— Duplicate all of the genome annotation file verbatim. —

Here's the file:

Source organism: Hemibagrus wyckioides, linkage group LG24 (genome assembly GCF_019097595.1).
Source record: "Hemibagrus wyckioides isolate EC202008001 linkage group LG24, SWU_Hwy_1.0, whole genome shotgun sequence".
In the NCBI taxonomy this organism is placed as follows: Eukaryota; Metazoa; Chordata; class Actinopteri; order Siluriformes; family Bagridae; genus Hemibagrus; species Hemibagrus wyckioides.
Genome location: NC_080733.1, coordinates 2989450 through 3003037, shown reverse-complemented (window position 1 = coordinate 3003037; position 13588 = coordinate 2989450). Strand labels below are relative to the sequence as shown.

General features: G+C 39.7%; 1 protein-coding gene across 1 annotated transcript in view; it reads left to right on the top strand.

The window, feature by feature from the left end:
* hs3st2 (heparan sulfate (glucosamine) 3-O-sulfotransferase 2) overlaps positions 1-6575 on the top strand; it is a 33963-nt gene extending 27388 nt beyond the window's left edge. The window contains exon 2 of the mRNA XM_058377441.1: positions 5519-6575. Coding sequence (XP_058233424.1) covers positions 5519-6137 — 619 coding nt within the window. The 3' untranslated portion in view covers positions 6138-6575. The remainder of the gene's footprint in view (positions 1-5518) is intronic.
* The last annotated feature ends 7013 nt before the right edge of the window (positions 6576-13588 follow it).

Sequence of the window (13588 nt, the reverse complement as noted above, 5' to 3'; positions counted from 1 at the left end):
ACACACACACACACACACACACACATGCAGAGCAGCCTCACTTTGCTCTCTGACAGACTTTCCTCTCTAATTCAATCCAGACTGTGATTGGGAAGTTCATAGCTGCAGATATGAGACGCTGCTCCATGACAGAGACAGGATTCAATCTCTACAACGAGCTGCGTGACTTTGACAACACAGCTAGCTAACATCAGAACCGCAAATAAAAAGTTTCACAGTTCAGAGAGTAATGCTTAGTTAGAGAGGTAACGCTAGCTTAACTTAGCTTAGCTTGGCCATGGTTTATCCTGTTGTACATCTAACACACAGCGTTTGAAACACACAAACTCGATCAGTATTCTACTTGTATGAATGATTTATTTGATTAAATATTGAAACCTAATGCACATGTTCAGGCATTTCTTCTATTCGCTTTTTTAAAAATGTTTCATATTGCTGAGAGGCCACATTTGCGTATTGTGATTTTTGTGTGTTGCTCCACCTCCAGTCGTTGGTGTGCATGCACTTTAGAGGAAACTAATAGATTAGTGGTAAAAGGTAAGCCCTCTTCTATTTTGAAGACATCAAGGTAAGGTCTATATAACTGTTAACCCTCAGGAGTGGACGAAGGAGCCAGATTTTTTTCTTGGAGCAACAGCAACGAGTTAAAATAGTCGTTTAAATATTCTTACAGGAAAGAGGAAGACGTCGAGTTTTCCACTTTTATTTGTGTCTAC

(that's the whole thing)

Source organism: Hemibagrus wyckioides, linkage group LG24 (genome assembly GCF_019097595.1).
Source record: "Hemibagrus wyckioides isolate EC202008001 linkage group LG24, SWU_Hwy_1.0, whole genome shotgun sequence".
In the NCBI taxonomy this organism is placed as follows: Eukaryota; Metazoa; Chordata; class Actinopteri; order Siluriformes; family Bagridae; genus Hemibagrus; species Hemibagrus wyckioides.
Genome location: NC_080733.1, coordinates 2989450 through 3003037, shown reverse-complemented (window position 1 = coordinate 3003037; position 13588 = coordinate 2989450). Strand labels below are relative to the sequence as shown.

General features: G+C 39.7%; 1 protein-coding gene across 1 annotated transcript in view; it reads left to right on the top strand.

The window, feature by feature from the left end:
* hs3st2 (heparan sulfate (glucosamine) 3-O-sulfotransferase 2) overlaps positions 1-6575 on the top strand; it is a 33963-nt gene extending 27388 nt beyond the window's left edge. The window contains exon 2 of the mRNA XM_058377441.1: positions 5519-6575. Coding sequence (XP_058233424.1) covers positions 5519-6137 — 619 coding nt within the window. The 3' untranslated portion in view covers positions 6138-6575. The remainder of the gene's footprint in view (positions 1-5518) is intronic.
* The last annotated feature ends 7013 nt before the right edge of the window (positions 6576-13588 follow it).

Sequence of the window (13588 nt, the reverse complement as noted above, 5' to 3'; positions counted from 1 at the left end):
ACACACACACACACACACACACACATGCAGAGCAGCCTCACTTTGCTCTCTGACAGACTTTCCTCTCTAATTCAATCCAGACTGTGATTGGGAAGTTCATAGCTGCAGATATGAGACGCTGCTCCATGACAGAGACAGGATTCAATCTCTACAACGAGCTGCGTGACTTTGACAACACAGCTAGCTAACATCAGAACCGCAAATAAAAAGTTTCACAGTTCAGAGAGTAATGCTTAGTTAGAGAGGTAACGCTAGCTTAACTTAGCTTAGCTTGGCCATGGTTTATCCTGTTGTACATCTAACACACAGCGTTTGAAACACACAAACTCGATCAGTATTCTACTTGTATGAATGATTTATTTGATTAAATATTGAAACCTAATGCACATGTTCAGGCATTTCTTCTATTCGCTTTTTTAAAAATGTTTCATATTGCTGAGAGGCCACATTTGCGTATTGTGATTTTTGTGTGTTGCTCCACCTCCAGTCGTTGGTGTGCATGCACTTTAGAGGAAACTAATAGATTAGTGGTAAAAGGTAAGCCCTCTTCTATTTTGAAGACATCAAGGTAAGGTCTATATAACTGTTAACCCTCAGGAGTGGACGAAGGAGCCAGATTTTTTTCTTGGAGCAACAGCAACGAGTTAAAATAGTCGTTTAAATATTCTTACAGGAAAGAGGAAGACGTCGAGTTTTCCACTTTTATTTGTGTCTAC